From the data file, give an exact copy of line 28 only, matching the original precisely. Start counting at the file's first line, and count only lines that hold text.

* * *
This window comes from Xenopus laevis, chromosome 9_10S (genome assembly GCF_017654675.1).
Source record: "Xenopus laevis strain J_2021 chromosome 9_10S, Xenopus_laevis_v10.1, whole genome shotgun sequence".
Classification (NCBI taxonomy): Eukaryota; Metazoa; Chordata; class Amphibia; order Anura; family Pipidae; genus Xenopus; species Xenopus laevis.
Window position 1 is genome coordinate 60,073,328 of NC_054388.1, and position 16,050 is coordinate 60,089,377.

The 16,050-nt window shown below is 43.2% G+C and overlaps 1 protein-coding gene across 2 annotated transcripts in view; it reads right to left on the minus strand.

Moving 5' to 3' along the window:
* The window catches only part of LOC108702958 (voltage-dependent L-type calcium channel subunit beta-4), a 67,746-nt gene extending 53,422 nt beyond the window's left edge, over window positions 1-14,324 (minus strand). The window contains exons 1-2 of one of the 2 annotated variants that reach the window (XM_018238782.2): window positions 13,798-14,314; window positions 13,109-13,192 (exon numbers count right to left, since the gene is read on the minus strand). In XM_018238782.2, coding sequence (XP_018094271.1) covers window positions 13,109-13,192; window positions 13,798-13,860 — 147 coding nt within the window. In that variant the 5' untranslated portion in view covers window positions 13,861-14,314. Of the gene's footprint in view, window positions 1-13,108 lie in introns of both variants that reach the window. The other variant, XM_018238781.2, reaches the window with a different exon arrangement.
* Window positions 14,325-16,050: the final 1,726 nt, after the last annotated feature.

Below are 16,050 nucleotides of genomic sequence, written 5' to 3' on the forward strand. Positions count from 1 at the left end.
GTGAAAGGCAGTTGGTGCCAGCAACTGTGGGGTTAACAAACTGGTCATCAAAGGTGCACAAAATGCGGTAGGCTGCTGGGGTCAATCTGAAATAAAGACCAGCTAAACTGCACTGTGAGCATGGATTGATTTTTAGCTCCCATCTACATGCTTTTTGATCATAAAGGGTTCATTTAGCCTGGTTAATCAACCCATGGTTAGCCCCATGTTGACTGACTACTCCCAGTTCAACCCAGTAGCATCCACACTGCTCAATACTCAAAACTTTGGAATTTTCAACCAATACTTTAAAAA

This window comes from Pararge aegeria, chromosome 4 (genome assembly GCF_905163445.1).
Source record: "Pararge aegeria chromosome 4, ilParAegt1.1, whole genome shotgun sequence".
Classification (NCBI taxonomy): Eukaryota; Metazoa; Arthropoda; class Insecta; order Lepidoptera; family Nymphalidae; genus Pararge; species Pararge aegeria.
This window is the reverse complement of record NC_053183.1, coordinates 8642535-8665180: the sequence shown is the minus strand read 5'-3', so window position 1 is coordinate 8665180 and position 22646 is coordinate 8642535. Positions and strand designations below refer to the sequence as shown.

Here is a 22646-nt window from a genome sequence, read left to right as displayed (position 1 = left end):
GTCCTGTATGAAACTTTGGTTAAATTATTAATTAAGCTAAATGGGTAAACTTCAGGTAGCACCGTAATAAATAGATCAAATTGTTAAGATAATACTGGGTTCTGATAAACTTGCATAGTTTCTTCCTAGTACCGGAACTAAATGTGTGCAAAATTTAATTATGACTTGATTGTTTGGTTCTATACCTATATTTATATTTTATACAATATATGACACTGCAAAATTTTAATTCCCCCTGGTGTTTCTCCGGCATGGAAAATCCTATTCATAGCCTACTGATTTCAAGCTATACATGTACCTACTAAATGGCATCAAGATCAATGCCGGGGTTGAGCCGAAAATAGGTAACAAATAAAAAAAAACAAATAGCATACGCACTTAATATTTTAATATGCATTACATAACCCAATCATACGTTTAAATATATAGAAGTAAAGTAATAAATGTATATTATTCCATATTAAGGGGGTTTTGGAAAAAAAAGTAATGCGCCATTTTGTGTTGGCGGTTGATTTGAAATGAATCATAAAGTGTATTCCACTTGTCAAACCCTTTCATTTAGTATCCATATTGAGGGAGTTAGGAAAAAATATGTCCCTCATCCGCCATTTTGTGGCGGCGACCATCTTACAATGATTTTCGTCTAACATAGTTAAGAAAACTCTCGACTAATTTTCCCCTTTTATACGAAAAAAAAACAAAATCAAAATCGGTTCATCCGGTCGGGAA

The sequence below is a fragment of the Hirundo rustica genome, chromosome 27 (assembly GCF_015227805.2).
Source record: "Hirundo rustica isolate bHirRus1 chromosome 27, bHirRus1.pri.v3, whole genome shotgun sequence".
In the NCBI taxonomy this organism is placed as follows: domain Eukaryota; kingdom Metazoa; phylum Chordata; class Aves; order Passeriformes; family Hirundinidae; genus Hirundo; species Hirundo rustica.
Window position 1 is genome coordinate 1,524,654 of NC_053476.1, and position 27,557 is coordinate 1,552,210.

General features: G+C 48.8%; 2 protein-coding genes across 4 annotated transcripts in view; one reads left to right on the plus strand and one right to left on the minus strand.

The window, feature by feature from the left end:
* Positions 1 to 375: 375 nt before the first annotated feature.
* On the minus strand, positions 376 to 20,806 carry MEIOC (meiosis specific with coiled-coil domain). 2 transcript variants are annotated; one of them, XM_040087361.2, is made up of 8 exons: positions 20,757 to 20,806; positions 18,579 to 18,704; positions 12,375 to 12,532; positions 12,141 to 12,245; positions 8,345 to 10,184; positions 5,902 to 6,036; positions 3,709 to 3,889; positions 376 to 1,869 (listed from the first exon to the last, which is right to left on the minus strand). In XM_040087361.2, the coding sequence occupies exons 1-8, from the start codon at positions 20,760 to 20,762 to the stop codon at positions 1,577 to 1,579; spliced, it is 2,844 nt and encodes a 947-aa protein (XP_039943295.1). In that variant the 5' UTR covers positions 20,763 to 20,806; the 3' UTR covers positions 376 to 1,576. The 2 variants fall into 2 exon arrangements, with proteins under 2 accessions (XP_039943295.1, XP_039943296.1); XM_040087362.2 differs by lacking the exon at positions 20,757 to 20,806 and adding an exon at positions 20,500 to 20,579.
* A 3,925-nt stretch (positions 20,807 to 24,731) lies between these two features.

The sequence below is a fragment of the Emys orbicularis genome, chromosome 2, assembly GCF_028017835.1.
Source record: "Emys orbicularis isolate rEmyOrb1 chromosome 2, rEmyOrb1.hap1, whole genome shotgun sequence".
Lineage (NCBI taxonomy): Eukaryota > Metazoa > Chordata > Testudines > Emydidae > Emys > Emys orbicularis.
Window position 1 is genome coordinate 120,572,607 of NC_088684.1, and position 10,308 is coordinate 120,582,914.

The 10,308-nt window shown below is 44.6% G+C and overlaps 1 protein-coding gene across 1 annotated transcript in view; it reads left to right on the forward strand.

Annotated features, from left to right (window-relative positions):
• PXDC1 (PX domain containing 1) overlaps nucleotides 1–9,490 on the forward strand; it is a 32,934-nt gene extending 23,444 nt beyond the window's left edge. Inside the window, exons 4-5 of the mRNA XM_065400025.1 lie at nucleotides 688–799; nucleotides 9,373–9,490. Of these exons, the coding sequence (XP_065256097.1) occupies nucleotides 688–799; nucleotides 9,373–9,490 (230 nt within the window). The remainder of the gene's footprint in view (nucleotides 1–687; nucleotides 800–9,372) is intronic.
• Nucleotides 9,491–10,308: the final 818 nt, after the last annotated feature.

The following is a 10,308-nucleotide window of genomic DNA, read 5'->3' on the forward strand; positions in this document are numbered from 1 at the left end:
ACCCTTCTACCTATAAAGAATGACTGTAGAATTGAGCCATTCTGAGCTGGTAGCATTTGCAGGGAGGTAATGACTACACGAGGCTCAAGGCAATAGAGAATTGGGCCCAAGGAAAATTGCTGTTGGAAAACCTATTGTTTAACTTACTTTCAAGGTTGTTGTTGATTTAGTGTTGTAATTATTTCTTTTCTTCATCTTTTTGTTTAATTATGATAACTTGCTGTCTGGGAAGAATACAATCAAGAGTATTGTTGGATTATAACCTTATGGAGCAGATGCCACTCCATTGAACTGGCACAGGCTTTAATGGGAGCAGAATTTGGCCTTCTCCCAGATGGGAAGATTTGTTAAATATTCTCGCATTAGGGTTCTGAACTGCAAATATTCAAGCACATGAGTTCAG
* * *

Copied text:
Lineage (NCBI taxonomy): Eukaryota > Metazoa > Chordata > Testudines > Emydidae > Emys > Emys orbicularis.